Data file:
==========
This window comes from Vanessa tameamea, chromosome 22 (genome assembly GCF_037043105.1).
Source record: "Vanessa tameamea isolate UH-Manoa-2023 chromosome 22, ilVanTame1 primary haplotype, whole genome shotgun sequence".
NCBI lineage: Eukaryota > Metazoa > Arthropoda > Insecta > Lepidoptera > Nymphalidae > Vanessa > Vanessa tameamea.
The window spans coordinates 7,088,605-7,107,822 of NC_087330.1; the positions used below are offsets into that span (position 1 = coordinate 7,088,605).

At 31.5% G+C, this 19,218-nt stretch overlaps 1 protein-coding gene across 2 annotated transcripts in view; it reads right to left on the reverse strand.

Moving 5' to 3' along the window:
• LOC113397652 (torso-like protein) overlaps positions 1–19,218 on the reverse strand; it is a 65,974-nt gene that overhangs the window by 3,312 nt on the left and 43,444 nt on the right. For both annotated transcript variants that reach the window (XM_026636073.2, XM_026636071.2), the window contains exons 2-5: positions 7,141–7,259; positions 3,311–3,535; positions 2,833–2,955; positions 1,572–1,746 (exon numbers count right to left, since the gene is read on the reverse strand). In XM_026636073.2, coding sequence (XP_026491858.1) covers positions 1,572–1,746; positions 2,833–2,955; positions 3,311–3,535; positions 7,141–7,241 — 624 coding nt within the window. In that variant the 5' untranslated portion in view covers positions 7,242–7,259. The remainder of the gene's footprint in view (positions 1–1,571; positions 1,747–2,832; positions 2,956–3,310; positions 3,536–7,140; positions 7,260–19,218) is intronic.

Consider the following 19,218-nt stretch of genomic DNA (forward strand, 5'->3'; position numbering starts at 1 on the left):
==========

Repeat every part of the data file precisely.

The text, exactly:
This window comes from Vanessa tameamea, chromosome 22 (genome assembly GCF_037043105.1).
Source record: "Vanessa tameamea isolate UH-Manoa-2023 chromosome 22, ilVanTame1 primary haplotype, whole genome shotgun sequence".
NCBI lineage: Eukaryota > Metazoa > Arthropoda > Insecta > Lepidoptera > Nymphalidae > Vanessa > Vanessa tameamea.
The window spans coordinates 7,088,605-7,107,822 of NC_087330.1; the positions used below are offsets into that span (position 1 = coordinate 7,088,605).

At 31.5% G+C, this 19,218-nt stretch overlaps 1 protein-coding gene across 2 annotated transcripts in view; it reads right to left on the reverse strand.

Moving 5' to 3' along the window:
• LOC113397652 (torso-like protein) overlaps positions 1–19,218 on the reverse strand; it is a 65,974-nt gene that overhangs the window by 3,312 nt on the left and 43,444 nt on the right. For both annotated transcript variants that reach the window (XM_026636073.2, XM_026636071.2), the window contains exons 2-5: positions 7,141–7,259; positions 3,311–3,535; positions 2,833–2,955; positions 1,572–1,746 (exon numbers count right to left, since the gene is read on the reverse strand). In XM_026636073.2, coding sequence (XP_026491858.1) covers positions 1,572–1,746; positions 2,833–2,955; positions 3,311–3,535; positions 7,141–7,241 — 624 coding nt within the window. In that variant the 5' untranslated portion in view covers positions 7,242–7,259. The remainder of the gene's footprint in view (positions 1–1,571; positions 1,747–2,832; positions 2,956–3,310; positions 3,536–7,140; positions 7,260–19,218) is intronic.

Consider the following 19,218-nt stretch of genomic DNA (forward strand, 5'->3'; position numbering starts at 1 on the left):